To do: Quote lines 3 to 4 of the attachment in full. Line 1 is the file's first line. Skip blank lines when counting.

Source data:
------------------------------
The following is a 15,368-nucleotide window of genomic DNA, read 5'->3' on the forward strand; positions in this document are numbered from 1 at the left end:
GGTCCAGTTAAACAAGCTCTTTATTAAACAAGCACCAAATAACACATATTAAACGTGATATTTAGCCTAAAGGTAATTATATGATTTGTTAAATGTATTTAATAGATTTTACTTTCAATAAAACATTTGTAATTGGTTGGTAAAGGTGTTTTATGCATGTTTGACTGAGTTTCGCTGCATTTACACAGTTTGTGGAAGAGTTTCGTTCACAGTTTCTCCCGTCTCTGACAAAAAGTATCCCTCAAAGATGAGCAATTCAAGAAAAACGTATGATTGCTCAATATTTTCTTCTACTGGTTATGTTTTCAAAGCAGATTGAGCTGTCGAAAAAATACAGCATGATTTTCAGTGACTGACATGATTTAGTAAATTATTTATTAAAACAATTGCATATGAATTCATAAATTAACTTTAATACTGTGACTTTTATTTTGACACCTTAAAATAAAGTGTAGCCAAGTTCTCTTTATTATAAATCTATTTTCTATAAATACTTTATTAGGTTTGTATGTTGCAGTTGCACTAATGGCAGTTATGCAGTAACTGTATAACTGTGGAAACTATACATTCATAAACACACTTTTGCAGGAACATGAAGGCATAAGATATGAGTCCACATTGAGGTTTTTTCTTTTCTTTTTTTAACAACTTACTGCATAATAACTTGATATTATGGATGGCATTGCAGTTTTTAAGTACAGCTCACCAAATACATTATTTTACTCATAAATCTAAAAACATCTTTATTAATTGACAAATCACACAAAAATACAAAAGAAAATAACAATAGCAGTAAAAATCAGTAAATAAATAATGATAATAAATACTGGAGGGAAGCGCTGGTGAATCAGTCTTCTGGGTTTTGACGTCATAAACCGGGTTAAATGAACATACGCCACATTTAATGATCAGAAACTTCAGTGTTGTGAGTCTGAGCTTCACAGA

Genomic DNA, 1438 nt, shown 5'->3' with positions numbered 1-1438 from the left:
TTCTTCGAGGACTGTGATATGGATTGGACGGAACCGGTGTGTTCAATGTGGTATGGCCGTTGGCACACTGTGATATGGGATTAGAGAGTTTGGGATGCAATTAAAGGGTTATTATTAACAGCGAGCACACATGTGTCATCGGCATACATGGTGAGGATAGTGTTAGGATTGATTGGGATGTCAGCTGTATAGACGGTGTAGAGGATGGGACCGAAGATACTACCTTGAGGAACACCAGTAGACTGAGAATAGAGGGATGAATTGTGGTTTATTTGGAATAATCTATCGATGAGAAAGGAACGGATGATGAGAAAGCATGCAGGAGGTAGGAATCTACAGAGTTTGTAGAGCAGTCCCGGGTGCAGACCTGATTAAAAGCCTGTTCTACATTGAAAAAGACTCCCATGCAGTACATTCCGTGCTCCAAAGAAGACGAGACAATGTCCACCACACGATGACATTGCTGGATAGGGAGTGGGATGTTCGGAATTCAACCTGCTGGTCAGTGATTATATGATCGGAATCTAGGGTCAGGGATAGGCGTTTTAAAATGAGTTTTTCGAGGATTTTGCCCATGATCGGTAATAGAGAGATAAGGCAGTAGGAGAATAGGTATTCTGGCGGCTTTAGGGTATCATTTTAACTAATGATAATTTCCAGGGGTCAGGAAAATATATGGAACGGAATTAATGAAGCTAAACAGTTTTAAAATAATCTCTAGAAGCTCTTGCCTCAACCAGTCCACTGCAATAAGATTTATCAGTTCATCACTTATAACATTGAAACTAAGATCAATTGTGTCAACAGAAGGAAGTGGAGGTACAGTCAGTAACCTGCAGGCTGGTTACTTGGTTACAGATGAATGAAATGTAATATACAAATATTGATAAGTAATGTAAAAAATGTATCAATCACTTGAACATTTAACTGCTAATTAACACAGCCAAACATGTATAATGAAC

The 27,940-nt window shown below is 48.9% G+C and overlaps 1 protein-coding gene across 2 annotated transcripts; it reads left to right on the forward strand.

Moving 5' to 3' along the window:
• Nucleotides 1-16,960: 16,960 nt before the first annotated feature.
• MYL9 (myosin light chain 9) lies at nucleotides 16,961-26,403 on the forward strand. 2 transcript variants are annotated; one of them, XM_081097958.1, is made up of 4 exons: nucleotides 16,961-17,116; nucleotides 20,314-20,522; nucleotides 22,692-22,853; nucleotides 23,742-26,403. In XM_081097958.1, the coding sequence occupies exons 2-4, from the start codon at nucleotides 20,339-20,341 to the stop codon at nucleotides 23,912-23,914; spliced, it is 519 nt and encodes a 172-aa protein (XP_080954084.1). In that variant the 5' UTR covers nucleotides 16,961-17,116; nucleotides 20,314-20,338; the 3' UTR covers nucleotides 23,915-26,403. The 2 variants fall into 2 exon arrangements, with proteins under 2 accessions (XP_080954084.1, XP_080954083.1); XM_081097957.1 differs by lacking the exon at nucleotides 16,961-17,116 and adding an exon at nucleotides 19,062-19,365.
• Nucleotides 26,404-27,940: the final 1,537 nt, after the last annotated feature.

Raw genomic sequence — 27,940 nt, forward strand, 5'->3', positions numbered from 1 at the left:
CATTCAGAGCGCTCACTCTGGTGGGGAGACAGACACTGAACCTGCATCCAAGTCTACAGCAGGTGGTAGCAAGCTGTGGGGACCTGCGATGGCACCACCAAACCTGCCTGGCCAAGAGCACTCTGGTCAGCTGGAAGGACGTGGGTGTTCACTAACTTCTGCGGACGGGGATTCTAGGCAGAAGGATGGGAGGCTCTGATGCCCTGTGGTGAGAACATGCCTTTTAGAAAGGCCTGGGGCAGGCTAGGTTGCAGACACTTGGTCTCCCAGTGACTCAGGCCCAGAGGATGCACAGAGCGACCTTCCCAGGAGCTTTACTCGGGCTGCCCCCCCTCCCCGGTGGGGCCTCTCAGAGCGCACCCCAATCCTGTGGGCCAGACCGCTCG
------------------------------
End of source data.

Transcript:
Genomic DNA, 1438 nt, shown 5'->3' with positions numbered 1-1438 from the left:
TTCTTCGAGGACTGTGATATGGATTGGACGGAACCGGTGTGTTCAATGTGGTATGGCCGTTGGCACACTGTGATATGGGATTAGAGAGTTTGGGATGCAATTAAAGGGTTATTATTAACAGCGAGCACACATGTGTCATCGGCATACATGGTGAGGATAGTGTTAGGATTGATTGGGATGTCAGCTGTATAGACGGTGTAGAGGATGGGACCGAAGATACTACCTTGAGGAACACCAGTAGACTGAGAATAGAGGGATGAATTGTGGTTTATTTGGAATAATCTATCGATGAGAAAGGAACGGATGATGAGAAAGCATGCAGGAGGTAGGAATCTACAGAGTTTGTAGAGCAGTCCCGGGTGCAGACCTGATTAAAAGCCTGTTCTACATTGAAAAAGACTCCCATGCAGTACATTCCGTGCTCCAAAGAAGACGAGACAATGTCCACCACACGATGACATTGCTGGATAGGGAGTGGGATGTTCGGAATTCAACCTGCTGGTCAGTGATTATATGATCGGAATCTAGGGTCAGGGATAGGCGTTTTAAAATGAGTTTTTCGAGGATTTTGCCCATGATCGGTAATAGAGAGATAAGGCAGTAGGAGAATAGGTATTCTGGCGGCTTTAGGGTATCATTTTAACTAATGATAATTTCCAGGGGTCAGGAAAATATATGGAACGGAATTAATGAAGCTAAACAGTTTTAAAATAATCTCTAGAAGCTCTTGCCTCAACCAGTCCACTGCAATAAGATTTATCAGTTCATCACTTATAACATTGAAACTAAGATCAATTGTGTCAACAGAAGGAAGTGGAGGTACAGTCAGTAACCTGCAGGCTGGTTACTTGGTTACAGATGAATGAAATGTAATATACAAATATTGATAAGTAATGTAAAAAATGTATCAATCACTTGAACATTTAACTGCTAATTAACACAGCCAAACATGTATAATGAAC